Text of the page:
Neil Snow wasn’t shy about sharing his secret to killing the trophy 10-, no, make that a trophy 13-point buck that he and son Gabe had been hunting for two years on the family’s Winston County farm.
“It was simply a case of being at the right place at the right time,” said Snow of Louisville.
The right place was in the shooting house over a big field and the right time was very late in the afternoon on Dec. 23. That was when the big buck made its second, and final mistake, of its life.
“Funny thing about that buck, which we thought was a big 10-point, was that we’d had pictures of him for three years but we had never seen him with our eyes at all, until about a week before Dad shot him,” said Gabe Snow, a self-proclaimed “trail cam junkie.”
All of the pictures, and there weren’t that many, had been taken at night.
“We started hunting him in 2011 when we had gotten pictures of a good main-frame 10-point,” Gabe Snow said. “We were getting them every night for about two or three weeks. Then in 2012 he showed up again, but only for about a week and then we never saw him again.
“In 2013, before the season, we got only one picture of him and it was not a good one, kind of foggy but he looked like a bigger, heavier 10. It was pretty obvious it was the same big deer we’d been seeing.”
Choosy about the deer they shoot on the 600-acre farm, the big buck moved to the top of a very short hit list of bucks for the 2013-14 season. Midway of the season, it appeared the buck would make it another year.
“Then, about a week or so before Dad shot him, my girlfriend and I were in the same stand one afternoon, she looking out a window on one side and me on the other side,” Gabe Snow said. “We had some deer in the field and I heard a limb snap and told her that we were about to see another deer. A second or two later, a doe walked out in the direction I had heard the snap and I asked her if she saw it.
“I handed her the binoculars and she looked and immediately said ‘that’s not a doe, it’s a big buck.’ Apparently he walked out with the doe and I didn’t see him before I handed her the binoculars. I looked at it and we immediately switched around in the stand so I could get the gun up.”
The problem was that it was pushing the limits of legal hours and was getting dark quick.
“It was 5:30 and when I got the scope and crosshairs on the buck, I couldn’t tell for sure if I was looking at the shoulder or the hind quarter so I didn’t shoot,” Gabe Snow said. “I was devastated and she had to console me. I just knew that a buck like that didn’t make but one mistake and I had failed to take advantage of it.”
This buck would make another, and it would be Neil Snow who would cash in.
“It was two days before Christmas and Dad had been working most of the day helping me put up one of those heavy cypress swing sets for my children for Christmas,” Gabe Snow said. “It was getting late and I asked Dad if we was going to go hunting. He said ‘Yeah, and isn’t it my turn to sit in the big house stand?’ I told him it was.”
Said Neil Snow: “We didn’t have a lot of time because it was getting late already so we hurried up and got our stuff and got in the truck. In my haste, I forgot my binoculars and we don’t hunt without them. We’re choosy about our bucks and never hunt without binoculars, especially me since I don’t see as good as I used to.
“Well, Gabe said I could use his since the area he was going to hunt he wouldn’t need them and it was late and not worth going all the way back to the house to get them.”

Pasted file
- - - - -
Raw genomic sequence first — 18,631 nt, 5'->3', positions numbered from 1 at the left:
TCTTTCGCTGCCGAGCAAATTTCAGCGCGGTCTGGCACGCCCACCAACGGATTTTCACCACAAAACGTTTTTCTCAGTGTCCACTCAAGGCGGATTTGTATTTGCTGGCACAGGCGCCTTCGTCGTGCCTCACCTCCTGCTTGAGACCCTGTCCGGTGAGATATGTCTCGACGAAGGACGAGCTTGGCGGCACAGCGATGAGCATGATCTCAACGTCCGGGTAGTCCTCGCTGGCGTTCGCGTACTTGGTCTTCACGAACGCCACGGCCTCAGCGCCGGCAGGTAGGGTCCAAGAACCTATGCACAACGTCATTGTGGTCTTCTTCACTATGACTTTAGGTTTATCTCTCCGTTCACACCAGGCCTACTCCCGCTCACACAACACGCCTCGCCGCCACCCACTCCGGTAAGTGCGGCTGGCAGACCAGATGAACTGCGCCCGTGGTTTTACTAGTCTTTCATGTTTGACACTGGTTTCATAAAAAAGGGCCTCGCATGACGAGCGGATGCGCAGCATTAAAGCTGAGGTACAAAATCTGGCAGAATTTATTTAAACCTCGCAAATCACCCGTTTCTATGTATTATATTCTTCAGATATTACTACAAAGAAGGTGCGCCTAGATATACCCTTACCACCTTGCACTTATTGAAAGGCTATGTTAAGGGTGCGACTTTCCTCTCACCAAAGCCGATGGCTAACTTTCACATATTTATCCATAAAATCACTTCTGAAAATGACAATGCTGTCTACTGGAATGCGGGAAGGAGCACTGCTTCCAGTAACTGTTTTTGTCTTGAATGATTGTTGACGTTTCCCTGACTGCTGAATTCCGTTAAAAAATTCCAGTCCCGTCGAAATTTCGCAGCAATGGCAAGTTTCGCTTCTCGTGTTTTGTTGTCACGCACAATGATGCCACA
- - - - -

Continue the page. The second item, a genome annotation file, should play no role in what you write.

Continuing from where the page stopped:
Neil Snow went to the stand, with the binoculars, and spent the afternoon watching deer come and go. At 5:20, he said he opened the windows of the shooting house.
“I waited until the last minute because the wind was blowing pretty good and I didn’t want to get messed up,” he said. “It was getting dark pretty quick and I grabbed the binoculars and at 5:25 I decided to take one more look around the field. I was scanning it and I spotted the big buck and had to do a double take.
“I wasn’t sure it was that buck, but I knew as soon as I saw it that it was a sure shooter. I put the binoculars down, grabbed my gun and put it out the window and found him in the scope and shot him. He fell dead on the spot.”
Dad immediately went to check the buck, and discovered it was indeed the big one they’d been chasing, but that instead of a 10-point, it was a 13.
“I had to tell Gabe so I called him,” he said.
The son didn’t answer.
“I was about 200 or 300 yards away and I heard the shot, so I knew he had probably shot a good buck, because that’s all he shoots,” Gabe Snow said. “But I had deer in the field so I let the call go to voice mail.”
After all, it was the final minutes of the day when magic happens.
“Then he texts me, and I get this message that says, ‘I got him, and he’s not a 10, he’s a 13,’” Gabe Snow said. “I got excited and went over there to help him.”
The buck has been green-scored at 161 6/8 inches gross, with mass being its best characteristic. It has 5-inch bases, and carries 4 3/8 inches all the way to the fourth measurement.
It is tall, but not very wide, with an inside spread of just 16 inches.
“It isn’t that wide, but it is a beautiful typical deer with a lot of symmetry,” Gabe Snow said. “It is Dad’s best deer and he’s killed a lot of them. We have a lot of bucks on the wall, both of us, all from within 200 to 300 yards of where he shot that buck. He hasn’t had one mounted since 1999 so I’m really happy for him.”
The mount won’t be the only memory the Snows have of the buck. There are the trail camera images, including one last little visit just seconds before the kill shot.
“Yep, one of Gabe’s cameras that takes video was in the field and you can see the buck walk past the cam and see the big house stand in the background,” Neil Snow said. “A few seconds after he walks out of the frame you can hear the ‘plink’ of the rifle going off.
“It’s pretty neat.”
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